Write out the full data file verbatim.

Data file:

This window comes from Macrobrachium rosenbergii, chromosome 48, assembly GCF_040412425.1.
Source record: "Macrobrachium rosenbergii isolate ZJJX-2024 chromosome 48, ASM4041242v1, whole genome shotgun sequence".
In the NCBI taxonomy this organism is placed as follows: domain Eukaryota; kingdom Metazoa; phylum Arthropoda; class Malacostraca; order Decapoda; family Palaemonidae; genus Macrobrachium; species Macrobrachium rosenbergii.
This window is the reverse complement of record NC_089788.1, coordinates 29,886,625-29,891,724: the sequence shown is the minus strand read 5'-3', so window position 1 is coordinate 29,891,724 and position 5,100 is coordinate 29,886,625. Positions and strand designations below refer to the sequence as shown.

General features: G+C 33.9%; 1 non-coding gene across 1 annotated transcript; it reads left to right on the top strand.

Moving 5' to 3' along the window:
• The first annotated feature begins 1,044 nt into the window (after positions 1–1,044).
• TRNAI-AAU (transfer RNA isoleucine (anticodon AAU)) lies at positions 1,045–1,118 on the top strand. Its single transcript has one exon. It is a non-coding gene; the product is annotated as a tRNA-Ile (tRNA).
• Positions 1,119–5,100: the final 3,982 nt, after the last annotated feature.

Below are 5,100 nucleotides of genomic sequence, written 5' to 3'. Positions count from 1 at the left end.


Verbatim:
This window comes from Macrobrachium rosenbergii, chromosome 48, assembly GCF_040412425.1.
Source record: "Macrobrachium rosenbergii isolate ZJJX-2024 chromosome 48, ASM4041242v1, whole genome shotgun sequence".
In the NCBI taxonomy this organism is placed as follows: domain Eukaryota; kingdom Metazoa; phylum Arthropoda; class Malacostraca; order Decapoda; family Palaemonidae; genus Macrobrachium; species Macrobrachium rosenbergii.
This window is the reverse complement of record NC_089788.1, coordinates 29,886,625-29,891,724: the sequence shown is the minus strand read 5'-3', so window position 1 is coordinate 29,891,724 and position 5,100 is coordinate 29,886,625. Positions and strand designations below refer to the sequence as shown.

General features: G+C 33.9%; 1 non-coding gene across 1 annotated transcript; it reads left to right on the top strand.

Moving 5' to 3' along the window:
• The first annotated feature begins 1,044 nt into the window (after positions 1–1,044).
• TRNAI-AAU (transfer RNA isoleucine (anticodon AAU)) lies at positions 1,045–1,118 on the top strand. Its single transcript has one exon. It is a non-coding gene; the product is annotated as a tRNA-Ile (tRNA).
• Positions 1,119–5,100: the final 3,982 nt, after the last annotated feature.

Below are 5,100 nucleotides of genomic sequence, written 5' to 3'. Positions count from 1 at the left end.